Tsuchihashi House

JA+U : Tsuchihasi House by Kazuyo Sejima ©Shinkenchiku-sha
On a small site in tokyo, tightly surrounded by neighboring houses, the 72 m2 (775 ft2) home’s light penetrates into the lower levels. 

JA+U : Tsuchihasi House by Kazuyo Sejima ©Shinkenchiku-sha
Each level is defined by its use. The main living space is located in the partially-sunken basement level.

JA+U : Tsuchihasi House by Kazuyo Sejima © Shinkenchiku-sha
Kitchen and dining areas occupy the ground level, with bathroom and bedroom levels above. In addition to a terrace adjacent to the bathroom, there is also roof balcony which provides access to sunlight and fresh air.

JA+U : Tsuchihasi House by Kazuyo Sejima © Shinkenchiku-sha
The floor openings connect these spaces vertically throughout the building.

JA+U : Tsuchihasi House by Kazuyo Sejima © Shinkenchiku-sha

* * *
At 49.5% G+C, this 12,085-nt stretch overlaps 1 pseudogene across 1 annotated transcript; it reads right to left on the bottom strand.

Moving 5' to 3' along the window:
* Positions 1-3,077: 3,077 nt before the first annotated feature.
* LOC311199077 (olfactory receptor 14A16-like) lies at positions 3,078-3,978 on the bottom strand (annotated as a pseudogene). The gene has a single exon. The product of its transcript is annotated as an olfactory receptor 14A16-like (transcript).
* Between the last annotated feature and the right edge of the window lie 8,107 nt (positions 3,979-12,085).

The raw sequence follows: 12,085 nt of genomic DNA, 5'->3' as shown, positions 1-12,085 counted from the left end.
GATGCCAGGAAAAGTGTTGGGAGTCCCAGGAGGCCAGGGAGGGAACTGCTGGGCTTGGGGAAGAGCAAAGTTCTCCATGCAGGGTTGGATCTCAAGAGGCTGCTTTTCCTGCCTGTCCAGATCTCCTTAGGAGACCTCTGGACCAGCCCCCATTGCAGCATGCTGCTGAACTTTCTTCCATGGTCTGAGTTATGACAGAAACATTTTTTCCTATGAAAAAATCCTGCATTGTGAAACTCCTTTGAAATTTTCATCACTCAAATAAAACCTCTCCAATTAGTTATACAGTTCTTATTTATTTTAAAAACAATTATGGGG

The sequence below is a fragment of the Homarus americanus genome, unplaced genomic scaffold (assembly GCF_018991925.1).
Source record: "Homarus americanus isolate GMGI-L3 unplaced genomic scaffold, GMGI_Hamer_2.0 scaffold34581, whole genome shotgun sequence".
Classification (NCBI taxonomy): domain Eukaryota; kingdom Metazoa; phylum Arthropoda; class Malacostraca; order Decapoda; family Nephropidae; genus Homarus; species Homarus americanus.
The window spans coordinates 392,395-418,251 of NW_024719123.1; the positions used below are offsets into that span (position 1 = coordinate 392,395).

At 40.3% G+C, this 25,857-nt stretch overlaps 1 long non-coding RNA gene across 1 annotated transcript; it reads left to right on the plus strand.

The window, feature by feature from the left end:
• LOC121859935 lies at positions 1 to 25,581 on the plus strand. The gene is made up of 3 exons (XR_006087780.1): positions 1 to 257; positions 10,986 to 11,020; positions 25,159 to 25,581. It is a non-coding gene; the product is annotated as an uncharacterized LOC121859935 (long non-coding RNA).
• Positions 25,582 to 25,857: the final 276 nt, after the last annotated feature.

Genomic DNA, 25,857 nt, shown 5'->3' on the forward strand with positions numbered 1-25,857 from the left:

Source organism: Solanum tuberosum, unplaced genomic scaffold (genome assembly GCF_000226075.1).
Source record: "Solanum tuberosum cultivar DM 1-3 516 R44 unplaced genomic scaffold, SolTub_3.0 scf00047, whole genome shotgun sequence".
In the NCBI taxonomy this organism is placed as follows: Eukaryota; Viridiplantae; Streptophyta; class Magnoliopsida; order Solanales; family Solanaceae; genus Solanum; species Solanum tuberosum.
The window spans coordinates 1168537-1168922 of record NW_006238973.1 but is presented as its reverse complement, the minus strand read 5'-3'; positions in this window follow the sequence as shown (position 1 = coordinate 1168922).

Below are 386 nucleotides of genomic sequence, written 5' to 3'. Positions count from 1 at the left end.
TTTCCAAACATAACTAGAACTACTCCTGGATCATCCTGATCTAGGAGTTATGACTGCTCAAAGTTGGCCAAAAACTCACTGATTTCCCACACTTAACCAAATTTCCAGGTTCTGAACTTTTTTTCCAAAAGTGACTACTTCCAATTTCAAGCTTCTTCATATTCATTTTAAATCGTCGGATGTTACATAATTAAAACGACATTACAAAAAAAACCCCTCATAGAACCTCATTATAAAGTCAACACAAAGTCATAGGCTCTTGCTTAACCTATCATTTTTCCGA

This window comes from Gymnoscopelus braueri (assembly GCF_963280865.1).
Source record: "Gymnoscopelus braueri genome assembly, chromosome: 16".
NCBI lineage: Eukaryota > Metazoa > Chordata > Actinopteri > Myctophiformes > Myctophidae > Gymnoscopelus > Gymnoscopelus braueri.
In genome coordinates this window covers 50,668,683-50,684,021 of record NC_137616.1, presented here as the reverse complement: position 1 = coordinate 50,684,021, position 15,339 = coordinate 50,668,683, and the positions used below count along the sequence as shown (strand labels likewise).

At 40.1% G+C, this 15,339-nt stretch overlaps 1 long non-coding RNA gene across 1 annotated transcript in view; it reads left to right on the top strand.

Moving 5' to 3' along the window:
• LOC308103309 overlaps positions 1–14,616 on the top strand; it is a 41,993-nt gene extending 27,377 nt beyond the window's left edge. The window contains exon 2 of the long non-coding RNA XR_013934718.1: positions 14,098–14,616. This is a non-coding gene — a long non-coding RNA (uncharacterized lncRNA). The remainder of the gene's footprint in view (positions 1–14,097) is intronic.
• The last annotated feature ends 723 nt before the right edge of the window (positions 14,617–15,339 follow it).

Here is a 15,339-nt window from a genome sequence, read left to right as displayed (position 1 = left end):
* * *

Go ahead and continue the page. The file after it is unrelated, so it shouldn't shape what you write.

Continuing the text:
The terrace on the bathroom floor provides a visual connection to the sky from the living room below. It also can be viewed from the bedroom and roof balcony above. The kitchen/dining room is daylit both by the light entering its own window, as well as from windows above.

JA+U : Tsuchihasi House by Kazuyo Sejima © Shinkenchiku-sha
The supporting structure is entirely exposed and was designed to be as small-scale as possible, in order to match the scale of the furniture.  The floors consist of 25 mm-thick (1 inch) corrugated steel decking riveted to the underside of a 3.2 mm-thick (1/8 inch) steel plate. The light structure improves the sense of spaciousness and airiness within this very compact home.

JA+U : Tsuchihasi House by Kazuyo Sejima © Shinkenchiku-sha
The vertical configuration creates a spacious living in a densely inhabited city.

Kazuyo Sejima and Associates was founded in 1987. She was awarded the Pritzker Prize in 2010 with Ryue Nishizawa, co-founder of their architectural unit SANAA. Some of her recent projects such as Office Building in Shibaura, Inujima Art House Project, and Villa in Hayama are featured in our magazines.